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This article in SSSAJ

  1. Vol. 48 No. 1, p. 178-184
     
    Received: Mar 18, 1983
    Published: Jan, 1984


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doi:10.2136/sssaj1984.03615995004800010033x

Properties of Minesoil Reclaimed for Forest Land Use1

  1. B. H. Bussler,
  2. W. R. Byrnes,
  3. P. E. Pope and
  4. W. R. Chaney2

Abstract

Abstract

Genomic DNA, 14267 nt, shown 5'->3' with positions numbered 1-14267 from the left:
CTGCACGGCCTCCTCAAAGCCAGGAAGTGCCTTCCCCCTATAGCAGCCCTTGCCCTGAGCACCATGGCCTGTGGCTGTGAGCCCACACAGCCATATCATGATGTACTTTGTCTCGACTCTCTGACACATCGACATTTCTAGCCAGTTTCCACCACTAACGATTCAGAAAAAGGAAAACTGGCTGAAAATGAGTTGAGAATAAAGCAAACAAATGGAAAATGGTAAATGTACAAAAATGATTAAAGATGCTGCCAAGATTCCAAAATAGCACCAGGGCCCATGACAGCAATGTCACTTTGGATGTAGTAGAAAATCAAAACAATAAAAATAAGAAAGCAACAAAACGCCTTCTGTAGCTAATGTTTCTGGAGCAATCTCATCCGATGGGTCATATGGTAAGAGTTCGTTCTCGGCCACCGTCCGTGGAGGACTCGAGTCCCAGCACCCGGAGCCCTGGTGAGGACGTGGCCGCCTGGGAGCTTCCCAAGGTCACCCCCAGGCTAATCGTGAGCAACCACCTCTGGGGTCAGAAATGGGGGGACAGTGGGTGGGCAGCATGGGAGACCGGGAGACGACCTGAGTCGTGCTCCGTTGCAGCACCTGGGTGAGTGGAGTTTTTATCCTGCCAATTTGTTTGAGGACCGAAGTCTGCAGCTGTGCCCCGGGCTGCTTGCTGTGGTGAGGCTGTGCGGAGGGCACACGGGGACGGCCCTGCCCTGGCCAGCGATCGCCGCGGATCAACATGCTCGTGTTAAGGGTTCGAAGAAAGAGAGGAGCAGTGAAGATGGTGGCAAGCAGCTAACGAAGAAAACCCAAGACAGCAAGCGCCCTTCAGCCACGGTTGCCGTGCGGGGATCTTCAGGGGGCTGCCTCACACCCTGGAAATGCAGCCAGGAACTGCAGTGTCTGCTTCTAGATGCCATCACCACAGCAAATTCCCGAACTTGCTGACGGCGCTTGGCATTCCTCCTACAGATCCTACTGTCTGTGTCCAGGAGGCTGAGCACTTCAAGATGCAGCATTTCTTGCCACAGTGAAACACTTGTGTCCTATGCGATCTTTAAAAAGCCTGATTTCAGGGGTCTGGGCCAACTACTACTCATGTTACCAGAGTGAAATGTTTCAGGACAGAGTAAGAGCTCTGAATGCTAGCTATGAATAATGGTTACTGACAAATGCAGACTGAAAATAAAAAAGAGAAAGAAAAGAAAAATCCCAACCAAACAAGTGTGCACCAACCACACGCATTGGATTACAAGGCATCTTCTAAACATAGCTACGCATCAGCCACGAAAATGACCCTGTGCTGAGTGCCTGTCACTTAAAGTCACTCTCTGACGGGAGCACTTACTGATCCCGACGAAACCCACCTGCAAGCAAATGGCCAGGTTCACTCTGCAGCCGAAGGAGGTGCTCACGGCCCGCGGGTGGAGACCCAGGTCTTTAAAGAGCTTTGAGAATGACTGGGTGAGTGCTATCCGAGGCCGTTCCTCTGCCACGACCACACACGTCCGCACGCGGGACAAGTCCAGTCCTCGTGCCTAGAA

Physical and chemical properties of minesoil reclaimed for forest land use in southwestern Indiana were evaluated to determine suitability for reforestation according to specifications of Public Law 95–87, The Surface Mining Control and Reclamation Act of 1977. Properties of reconstructed minesoil and unmined reference soils were compared. Soil types on the reference area were primarily Ava (Typic Fragiudalf) and Parke (Typic Hapludalf) silt loams and were similar to soils on the mineland prior to excavation. Both the reclaimed mineland site and reference site supported mixed upland hardwood trees and shrub vegetation prior to surface mining. Chemical properties of minesoil were similar to or more favorable for plant growth than unmined reference soils. However, physical properties in the rooting zone were less favorable in minesoil than reference soils. Minesoil had higher bulk density, lower porosity, lower permeability, higher coarse fragment and clay content, and lower available water-holding capacity than reference soils at comparable depths. Mean bulk density of minesoil, adjusted for rock fragments > 2 mm, ranged from 1.53 Mg m−3 (g cm−3) in topsoil to 1.77 Mg m−3 in graded cast overburden. Mean available water-holding capacity was 16.5% in topsoil and 10.8 to 11.7% (kg kg−1) in graded cast overburden layers of minesoil. Chemical properties of minesoil should be adequate for cover crop and tree seedling establishment after liming and fertilization to recommended soil test levels of NPK. However, physical properties could adversely affect plant survival and growth.

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